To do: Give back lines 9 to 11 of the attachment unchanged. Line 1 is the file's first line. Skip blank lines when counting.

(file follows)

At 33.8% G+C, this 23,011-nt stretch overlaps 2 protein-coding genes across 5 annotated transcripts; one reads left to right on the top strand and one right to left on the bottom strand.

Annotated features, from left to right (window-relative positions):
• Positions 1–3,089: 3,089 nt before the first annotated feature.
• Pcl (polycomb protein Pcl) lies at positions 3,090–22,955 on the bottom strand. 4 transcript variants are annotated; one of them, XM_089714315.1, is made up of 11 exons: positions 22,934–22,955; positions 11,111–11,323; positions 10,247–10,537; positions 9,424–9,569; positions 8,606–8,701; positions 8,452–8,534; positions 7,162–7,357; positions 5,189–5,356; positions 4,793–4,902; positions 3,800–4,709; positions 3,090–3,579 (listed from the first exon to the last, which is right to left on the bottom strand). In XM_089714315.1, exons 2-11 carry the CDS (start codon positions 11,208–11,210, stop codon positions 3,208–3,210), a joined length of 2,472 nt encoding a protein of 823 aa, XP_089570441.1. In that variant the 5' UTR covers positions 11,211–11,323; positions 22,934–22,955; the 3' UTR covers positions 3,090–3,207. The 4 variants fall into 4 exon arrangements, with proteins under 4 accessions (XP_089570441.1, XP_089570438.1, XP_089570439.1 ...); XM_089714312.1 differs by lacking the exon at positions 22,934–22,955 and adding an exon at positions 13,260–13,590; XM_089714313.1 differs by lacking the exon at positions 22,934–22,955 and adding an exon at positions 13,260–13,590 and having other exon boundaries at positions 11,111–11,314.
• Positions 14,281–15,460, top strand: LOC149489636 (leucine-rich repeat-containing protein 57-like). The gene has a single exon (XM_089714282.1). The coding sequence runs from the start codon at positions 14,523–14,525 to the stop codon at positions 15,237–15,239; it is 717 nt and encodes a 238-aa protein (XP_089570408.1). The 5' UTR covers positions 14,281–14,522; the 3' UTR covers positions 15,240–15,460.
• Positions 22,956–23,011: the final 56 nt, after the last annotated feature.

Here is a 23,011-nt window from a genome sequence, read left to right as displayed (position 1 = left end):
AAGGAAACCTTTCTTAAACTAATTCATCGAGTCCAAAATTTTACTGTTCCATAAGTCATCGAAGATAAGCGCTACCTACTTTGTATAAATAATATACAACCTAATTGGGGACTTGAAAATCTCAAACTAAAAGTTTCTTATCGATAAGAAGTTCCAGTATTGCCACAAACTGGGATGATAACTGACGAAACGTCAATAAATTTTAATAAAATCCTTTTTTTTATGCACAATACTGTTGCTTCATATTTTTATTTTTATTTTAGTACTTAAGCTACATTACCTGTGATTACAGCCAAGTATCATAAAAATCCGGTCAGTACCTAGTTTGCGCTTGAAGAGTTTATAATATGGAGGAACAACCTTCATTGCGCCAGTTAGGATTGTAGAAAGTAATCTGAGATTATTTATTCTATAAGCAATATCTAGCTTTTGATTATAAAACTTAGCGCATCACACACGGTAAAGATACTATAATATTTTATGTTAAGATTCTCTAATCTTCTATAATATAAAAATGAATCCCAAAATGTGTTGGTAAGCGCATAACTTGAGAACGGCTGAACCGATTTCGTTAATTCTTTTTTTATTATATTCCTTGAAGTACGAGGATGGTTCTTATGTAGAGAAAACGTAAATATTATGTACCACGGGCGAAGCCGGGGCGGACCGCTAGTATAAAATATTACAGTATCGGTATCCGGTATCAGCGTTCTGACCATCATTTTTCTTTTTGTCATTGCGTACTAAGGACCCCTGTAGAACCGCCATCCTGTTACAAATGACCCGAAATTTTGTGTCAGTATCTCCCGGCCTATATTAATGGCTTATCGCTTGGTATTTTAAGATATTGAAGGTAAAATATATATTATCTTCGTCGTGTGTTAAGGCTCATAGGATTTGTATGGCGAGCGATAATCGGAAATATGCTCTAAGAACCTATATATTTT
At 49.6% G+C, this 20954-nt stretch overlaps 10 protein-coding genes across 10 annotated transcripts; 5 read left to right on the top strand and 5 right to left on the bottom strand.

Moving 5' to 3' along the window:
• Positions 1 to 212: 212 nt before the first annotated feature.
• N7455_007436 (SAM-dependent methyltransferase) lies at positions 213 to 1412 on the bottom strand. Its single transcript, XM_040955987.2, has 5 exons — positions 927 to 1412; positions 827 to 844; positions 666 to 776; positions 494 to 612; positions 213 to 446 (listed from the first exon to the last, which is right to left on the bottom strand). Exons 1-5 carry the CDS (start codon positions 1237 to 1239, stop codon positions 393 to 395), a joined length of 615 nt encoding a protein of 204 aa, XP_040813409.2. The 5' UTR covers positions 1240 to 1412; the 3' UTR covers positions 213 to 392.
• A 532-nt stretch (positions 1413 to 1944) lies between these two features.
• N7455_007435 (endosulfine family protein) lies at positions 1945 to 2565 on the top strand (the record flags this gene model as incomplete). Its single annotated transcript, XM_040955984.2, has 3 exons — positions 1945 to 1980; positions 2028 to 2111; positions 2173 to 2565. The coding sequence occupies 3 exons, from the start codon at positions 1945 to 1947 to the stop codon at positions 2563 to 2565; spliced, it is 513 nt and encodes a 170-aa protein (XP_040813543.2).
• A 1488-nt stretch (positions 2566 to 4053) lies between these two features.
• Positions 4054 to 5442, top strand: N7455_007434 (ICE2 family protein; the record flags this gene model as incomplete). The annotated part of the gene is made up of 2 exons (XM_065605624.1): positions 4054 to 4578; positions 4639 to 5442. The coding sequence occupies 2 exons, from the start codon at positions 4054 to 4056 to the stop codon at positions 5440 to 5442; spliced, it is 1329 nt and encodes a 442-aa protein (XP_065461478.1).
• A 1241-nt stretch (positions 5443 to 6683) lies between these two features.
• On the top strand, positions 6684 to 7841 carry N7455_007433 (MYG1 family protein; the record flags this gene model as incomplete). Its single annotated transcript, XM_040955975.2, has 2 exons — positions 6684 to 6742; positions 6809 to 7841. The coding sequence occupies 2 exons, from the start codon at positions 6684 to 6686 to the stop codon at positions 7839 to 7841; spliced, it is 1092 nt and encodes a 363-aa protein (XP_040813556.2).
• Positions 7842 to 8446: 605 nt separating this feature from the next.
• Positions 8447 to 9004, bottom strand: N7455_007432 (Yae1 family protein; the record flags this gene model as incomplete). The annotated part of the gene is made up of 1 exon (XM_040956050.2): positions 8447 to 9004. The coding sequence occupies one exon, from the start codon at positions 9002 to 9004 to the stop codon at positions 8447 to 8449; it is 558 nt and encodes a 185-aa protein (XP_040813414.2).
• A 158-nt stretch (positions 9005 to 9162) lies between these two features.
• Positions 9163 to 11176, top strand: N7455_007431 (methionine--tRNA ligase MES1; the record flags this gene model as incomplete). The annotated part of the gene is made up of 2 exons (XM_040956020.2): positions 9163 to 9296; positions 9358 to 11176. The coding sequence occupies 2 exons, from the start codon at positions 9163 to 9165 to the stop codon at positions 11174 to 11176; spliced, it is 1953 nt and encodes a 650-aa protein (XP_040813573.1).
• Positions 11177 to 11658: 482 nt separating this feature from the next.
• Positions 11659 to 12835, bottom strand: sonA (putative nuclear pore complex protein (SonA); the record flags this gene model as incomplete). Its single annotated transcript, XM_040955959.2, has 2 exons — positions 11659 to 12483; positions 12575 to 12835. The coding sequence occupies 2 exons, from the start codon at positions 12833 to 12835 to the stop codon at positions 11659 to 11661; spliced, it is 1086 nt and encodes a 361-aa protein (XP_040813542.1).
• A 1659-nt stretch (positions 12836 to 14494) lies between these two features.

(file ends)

At 49.6% G+C, this 20954-nt stretch overlaps 10 protein-coding genes across 10 annotated transcripts; 5 read left to right on the top strand and 5 right to left on the bottom strand.

Moving 5' to 3' along the window:
• Positions 1 to 212: 212 nt before the first annotated feature.